Performer Rights in San Francisco: A Brief History

The first issue that bedevils street performs is legislative: whether their presence is even legal.

From 1970 to 2010, there have been 15 major court cases disputed over public performance rights and regulations. Almost all have ended favorably for performers, with artistic rights upheld under the First Amendment. But as Bob Davis of the San Francisco Entertainment Commission clarifies, “There is a First Amendment right to free speech but it comes with caveats and they are primarily focused around public safety and sound.”

These “caveats” mainly come in the form of three citations for San Francisco performers: blocking the sidewalk (MPC 63a), amplification without a permit (MPC 43a), and vending without a permit (MPC 869, the same citation given to ticket scalpers at the ballpark). Each carries a $50-$250 fine, per city code.

One local performer recalls a run-in with police, “I explained to him that we have just as much right to occupy space and sell our art as any street artist does, but he did not want to hear it.” He then explains the magnitude of citations doled out along Fisherman’s Wharf: 

“These latest harassment tickets boost the grand total to over 100 bogus tickets issued in the past 3 years, almost all by one officer. This represents over 1000 hours of punitive time spent by recipients in the process of clearing up these “infractions”. This does not even take into account the time wasted by the various legal departments tracking and recording these tickets.”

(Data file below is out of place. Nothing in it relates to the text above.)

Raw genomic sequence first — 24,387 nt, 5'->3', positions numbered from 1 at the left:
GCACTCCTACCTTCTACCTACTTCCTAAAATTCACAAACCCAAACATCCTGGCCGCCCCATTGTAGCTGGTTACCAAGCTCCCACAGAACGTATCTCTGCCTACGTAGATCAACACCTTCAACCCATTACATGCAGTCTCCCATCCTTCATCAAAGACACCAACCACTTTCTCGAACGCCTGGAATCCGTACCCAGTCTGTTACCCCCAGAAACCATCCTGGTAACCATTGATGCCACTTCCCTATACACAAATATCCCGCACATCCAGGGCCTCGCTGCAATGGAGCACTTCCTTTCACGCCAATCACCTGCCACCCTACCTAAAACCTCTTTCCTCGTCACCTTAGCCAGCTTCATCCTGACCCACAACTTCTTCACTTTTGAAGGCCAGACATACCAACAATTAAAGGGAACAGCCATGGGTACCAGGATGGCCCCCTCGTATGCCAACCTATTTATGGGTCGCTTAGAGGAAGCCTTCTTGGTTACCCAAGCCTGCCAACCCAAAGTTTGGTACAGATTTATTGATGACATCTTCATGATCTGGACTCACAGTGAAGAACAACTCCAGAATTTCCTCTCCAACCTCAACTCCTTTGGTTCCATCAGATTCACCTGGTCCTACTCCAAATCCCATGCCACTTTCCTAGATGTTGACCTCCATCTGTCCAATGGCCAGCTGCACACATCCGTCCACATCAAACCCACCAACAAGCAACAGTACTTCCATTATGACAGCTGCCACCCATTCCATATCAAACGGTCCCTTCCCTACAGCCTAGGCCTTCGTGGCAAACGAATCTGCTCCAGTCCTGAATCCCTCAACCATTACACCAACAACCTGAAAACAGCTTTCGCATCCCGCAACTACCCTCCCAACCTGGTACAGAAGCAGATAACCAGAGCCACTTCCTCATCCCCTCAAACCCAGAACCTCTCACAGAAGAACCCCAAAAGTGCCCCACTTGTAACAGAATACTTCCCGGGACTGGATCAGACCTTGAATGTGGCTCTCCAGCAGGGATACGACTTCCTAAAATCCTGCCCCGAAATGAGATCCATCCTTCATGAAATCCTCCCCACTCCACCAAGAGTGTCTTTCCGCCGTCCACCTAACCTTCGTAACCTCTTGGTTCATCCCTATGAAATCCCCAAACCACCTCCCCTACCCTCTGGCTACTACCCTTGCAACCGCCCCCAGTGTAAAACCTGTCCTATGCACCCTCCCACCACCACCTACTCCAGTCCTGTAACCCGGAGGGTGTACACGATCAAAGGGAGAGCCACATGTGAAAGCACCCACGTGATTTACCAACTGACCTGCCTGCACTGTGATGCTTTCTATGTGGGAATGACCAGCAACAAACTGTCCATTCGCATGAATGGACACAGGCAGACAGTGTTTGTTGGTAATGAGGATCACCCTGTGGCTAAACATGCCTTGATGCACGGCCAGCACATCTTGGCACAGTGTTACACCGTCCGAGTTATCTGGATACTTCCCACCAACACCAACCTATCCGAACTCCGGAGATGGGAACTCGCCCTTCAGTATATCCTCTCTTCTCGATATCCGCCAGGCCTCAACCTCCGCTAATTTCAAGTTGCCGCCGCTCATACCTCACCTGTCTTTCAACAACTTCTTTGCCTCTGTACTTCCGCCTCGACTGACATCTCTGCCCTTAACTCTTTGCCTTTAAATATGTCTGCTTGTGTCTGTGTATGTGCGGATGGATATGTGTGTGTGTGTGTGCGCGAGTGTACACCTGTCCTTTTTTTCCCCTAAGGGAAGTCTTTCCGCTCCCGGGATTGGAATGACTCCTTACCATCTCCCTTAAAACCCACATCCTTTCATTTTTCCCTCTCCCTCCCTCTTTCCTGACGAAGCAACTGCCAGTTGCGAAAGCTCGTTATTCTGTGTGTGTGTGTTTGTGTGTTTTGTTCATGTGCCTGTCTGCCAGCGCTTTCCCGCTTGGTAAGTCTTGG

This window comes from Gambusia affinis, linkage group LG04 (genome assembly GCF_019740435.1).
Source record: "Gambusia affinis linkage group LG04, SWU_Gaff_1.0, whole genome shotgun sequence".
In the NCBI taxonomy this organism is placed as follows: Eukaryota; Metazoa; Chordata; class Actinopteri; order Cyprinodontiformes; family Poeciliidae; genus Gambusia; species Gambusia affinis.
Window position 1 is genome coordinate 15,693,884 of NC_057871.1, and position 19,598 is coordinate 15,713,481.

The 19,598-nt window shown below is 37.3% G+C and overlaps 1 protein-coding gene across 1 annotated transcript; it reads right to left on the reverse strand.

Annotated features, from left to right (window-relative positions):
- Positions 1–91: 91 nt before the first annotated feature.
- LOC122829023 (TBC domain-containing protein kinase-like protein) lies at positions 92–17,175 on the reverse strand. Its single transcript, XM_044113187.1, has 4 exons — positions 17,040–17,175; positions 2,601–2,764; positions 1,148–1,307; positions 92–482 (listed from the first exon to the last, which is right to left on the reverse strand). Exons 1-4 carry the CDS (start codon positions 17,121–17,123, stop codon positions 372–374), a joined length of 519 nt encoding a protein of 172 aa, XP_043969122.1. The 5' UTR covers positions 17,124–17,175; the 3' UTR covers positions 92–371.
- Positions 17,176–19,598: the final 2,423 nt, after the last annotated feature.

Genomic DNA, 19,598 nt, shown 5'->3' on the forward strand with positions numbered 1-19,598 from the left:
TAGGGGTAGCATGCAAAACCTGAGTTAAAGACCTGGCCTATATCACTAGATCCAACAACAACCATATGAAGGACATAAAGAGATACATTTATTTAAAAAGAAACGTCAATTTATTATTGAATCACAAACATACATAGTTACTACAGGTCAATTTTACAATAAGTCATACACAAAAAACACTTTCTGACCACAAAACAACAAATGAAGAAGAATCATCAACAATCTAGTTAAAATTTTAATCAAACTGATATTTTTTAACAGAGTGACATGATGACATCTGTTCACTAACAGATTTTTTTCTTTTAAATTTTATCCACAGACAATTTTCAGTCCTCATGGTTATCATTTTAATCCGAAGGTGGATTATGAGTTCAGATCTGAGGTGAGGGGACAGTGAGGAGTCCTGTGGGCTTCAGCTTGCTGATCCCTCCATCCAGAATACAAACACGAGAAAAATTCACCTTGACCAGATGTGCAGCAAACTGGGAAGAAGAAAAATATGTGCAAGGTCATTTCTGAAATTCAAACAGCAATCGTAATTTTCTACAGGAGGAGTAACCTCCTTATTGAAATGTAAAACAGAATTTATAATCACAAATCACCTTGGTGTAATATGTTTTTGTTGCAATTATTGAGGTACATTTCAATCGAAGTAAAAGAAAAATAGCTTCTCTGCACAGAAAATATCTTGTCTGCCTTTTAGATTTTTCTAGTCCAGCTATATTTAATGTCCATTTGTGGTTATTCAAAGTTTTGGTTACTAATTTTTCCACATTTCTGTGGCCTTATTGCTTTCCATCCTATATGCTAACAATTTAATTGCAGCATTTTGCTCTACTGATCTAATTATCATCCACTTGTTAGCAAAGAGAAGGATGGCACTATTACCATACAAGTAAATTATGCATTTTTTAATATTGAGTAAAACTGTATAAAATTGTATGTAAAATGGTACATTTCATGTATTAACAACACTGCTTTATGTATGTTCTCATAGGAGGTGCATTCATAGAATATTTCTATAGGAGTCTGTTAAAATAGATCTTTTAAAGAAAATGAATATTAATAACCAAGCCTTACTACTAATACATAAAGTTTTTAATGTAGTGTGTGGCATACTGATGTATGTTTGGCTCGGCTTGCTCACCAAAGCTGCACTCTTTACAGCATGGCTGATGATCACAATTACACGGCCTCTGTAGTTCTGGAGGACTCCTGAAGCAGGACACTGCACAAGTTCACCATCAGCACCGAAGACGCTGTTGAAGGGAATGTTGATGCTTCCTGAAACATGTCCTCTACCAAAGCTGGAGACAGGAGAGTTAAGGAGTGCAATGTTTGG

In 2004, Bushman was cleared of four misdemeanor charges, all of which stemmed from the 240 citations he accrued during his 35 years on the street. While most have been completely dismissed, the citations, which each require multiple court appearances, have pulled him from his usual haunt in front of Joe’s Crab Shack. 

Fisherman’s Wharf and the Permit Paradox

two men sitting on the ground

So, why don’t performers acquire the appropriate permits to defend themselves from this onslaught of citations? 

While New York and other major cities have clear permit systems in place for buskers, there is something of a catch-22 for performers in San Francisco: they are often cited for lacking permits that don’t exist. 

Under San Francisco’s legal code, artists and performers are defined differently. An artist is a person who sells the work of a learned craft (i.e. “bead making, candles, glass art, woodwork, printmaking”). A performer is “an individual or group who provides public entertainment and self-expression,”including “musicians, mimes, magicians, jugglers, human statues, dancers…and any other activity protected by the First Amendment.”